Every country that has a public education system based on the industrial model is facing the problem of its schools being obsolete. The film is therefore internationally relevant to anyone wanting to support the shift to a 21st century learning model.
High Tech High, which the film producer, Vicki Abeles, describes as one of the most vibrant and innovative schools she has seen, helps to plant the vision of a new educational model. Don’t be misled by its name. It is a comprehensive school where students learn by doing on a full range of subjects.
Larry Rosenstock, a cofounder of High Tech High, expresses two views that people are realizing are fundamentals of the new learning model. He says, “We have found that the more we trust young people, the more trustworthy they become.” Our view of the learner has to shift from that of being someone who must be led by the teacher, to someone the teacher supports. The film is rich with young people who reinforce this belief.
Secondly, he contends that the single greatest impediment to educational innovation is the traditional school schedule. Sir Ken Robinson, noted educator and creator of the most watched Ted Talk, shares this view. Marching students to the bell has long been regarded as detrimental to learning, and the film gives examples of programs that have moved away from it.
Equally important as having a vision of a new model for education is having a vision of how to transition to it. The Trigg County efforts to move from the old to the new are presented in some detail and offer some good insights, but ultimately it is the old-fashioned way to attempt change. Its approach to change requires a sustained effort by a strong leader who is a very passionate visionary, and often his work is undone soon after he has moved on.
The program initiated by a student at Monument Mountain Regional High School provides a route to change that is more inviting. Although not spelled out, it raises the prospect that the key to large-scale change is to start small with people who want to pioneer it. By giving these programs room to grow as more and more people come to appreciate their benefits, schools can transform themselves with a minimum of disruption. A particularly important aspect of the Monument Mountain program is that it was implemented in the students’ local school. This has many advantages, most important of which is that it preserves and even augments the potential of public schools to be community builders.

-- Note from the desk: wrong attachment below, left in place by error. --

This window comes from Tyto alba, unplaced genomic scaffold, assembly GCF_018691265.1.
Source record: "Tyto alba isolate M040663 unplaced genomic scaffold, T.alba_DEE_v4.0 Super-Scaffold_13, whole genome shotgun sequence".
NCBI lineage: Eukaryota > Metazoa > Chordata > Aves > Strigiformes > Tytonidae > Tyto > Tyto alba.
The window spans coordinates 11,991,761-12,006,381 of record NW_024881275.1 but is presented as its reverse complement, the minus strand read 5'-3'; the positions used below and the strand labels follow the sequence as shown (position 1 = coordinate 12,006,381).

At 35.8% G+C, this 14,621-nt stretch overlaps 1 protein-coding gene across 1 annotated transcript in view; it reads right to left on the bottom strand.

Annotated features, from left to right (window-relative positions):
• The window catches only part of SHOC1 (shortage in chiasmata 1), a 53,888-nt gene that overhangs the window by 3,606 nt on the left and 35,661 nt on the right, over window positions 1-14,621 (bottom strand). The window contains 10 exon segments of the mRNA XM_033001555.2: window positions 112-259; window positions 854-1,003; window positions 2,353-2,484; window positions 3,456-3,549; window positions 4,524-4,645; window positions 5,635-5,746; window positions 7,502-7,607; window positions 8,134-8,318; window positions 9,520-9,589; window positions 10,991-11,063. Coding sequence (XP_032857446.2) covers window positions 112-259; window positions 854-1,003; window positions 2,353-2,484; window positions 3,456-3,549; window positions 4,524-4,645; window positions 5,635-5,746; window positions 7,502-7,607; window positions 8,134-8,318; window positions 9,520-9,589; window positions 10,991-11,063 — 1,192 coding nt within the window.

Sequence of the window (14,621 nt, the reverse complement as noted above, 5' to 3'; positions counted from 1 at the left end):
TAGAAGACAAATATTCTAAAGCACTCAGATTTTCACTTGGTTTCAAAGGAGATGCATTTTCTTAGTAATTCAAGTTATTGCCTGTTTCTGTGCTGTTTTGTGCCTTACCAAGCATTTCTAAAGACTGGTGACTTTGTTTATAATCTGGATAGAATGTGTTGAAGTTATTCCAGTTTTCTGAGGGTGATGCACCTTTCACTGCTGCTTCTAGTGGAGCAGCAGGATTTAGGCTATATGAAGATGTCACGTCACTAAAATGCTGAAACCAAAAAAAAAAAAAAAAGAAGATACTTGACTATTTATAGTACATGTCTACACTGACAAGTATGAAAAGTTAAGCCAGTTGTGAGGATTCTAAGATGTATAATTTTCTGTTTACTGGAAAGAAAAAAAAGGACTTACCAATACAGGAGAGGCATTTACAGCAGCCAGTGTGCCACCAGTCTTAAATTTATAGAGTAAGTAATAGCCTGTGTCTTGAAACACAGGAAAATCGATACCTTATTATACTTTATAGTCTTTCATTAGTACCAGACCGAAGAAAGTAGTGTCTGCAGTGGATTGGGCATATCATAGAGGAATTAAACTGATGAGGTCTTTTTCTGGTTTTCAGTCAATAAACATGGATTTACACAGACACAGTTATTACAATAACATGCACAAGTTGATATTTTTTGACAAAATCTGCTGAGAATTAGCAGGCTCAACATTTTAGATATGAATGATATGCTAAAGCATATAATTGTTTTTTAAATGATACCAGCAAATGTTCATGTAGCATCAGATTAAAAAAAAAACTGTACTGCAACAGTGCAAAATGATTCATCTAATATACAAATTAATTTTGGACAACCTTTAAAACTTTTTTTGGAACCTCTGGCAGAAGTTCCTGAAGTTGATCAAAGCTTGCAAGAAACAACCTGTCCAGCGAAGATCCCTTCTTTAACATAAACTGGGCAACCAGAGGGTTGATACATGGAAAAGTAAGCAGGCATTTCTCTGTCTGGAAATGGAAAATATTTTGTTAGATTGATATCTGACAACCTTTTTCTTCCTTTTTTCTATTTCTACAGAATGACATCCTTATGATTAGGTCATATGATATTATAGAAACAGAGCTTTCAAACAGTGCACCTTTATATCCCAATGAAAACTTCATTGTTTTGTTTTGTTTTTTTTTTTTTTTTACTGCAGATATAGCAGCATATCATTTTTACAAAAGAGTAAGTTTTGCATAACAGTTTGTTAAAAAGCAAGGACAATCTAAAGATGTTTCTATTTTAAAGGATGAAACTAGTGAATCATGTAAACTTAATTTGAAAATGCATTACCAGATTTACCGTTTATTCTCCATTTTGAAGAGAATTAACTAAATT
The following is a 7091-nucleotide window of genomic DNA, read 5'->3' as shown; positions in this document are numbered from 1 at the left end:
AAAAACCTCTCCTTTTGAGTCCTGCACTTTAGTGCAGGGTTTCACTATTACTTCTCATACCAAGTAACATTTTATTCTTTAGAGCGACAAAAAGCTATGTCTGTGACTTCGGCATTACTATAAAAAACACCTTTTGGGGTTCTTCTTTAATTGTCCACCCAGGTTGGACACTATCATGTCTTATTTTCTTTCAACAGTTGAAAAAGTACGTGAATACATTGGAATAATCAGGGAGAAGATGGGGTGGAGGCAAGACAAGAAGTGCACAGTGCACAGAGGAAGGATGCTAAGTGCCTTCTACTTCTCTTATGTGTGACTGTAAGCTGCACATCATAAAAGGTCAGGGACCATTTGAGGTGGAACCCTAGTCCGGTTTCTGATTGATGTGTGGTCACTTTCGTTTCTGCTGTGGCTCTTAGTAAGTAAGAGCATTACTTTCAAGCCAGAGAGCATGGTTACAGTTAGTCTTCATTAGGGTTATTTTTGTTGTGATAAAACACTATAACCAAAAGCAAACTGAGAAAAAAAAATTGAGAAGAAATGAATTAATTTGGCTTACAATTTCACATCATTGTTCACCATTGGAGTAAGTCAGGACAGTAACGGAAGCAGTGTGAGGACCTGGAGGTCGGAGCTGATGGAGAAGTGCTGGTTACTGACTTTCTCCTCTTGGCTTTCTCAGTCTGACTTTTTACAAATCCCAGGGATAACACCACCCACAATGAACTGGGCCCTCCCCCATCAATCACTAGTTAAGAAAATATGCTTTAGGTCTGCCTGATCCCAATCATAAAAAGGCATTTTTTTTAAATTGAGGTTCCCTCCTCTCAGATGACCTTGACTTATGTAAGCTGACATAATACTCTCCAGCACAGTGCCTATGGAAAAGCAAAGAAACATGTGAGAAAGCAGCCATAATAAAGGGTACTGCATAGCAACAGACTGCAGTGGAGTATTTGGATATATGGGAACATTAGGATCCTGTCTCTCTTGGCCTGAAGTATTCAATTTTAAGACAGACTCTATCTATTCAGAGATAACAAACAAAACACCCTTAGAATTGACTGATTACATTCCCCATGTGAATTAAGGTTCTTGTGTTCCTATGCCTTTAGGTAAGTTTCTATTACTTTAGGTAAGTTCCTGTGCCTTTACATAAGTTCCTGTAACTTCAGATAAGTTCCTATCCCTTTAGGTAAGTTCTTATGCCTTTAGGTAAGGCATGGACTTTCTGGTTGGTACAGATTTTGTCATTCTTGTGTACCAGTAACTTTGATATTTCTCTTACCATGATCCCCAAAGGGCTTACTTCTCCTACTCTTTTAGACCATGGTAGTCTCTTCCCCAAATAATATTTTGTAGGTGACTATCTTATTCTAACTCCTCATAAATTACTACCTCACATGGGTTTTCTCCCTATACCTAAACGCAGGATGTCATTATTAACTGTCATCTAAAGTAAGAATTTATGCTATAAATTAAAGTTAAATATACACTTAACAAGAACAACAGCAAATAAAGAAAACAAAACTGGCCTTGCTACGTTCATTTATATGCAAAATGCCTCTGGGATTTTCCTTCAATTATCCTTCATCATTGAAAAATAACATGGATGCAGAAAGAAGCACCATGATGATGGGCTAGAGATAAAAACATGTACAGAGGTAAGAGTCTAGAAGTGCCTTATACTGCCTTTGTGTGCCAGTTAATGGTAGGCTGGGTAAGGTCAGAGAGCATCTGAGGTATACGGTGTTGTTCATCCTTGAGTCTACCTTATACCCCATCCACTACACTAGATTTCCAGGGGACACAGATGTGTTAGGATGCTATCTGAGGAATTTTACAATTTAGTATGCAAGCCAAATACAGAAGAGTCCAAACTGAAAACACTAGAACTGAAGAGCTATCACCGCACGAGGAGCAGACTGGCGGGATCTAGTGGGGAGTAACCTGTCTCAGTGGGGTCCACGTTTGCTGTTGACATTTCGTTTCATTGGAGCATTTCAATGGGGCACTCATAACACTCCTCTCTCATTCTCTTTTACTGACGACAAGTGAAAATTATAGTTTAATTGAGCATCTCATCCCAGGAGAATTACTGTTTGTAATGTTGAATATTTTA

Often the screening of a film like Beyond Measure does little more for a community than provide an evening’s entertainment. The film producers have little control over this. It is up to the viewers to make something of it. The people who watch Beyond Measure are needed to support efforts to gain for all of us, not just for children, schools that lead us to a more promising future. OPERI is a voice for change through which people can come together. Please read Rights and Resources to learn more about its views, and subscribe to its social media. Links to articles and social media are found on the OPERI homepage.
The first Ottawa screening of Beyond Measure was hosted in January 2016. The following links will take you to audience comments arising from the film and some OPERI responses to those comments.
Permission is granted to share OPERI material freely with acknowledgement of its source.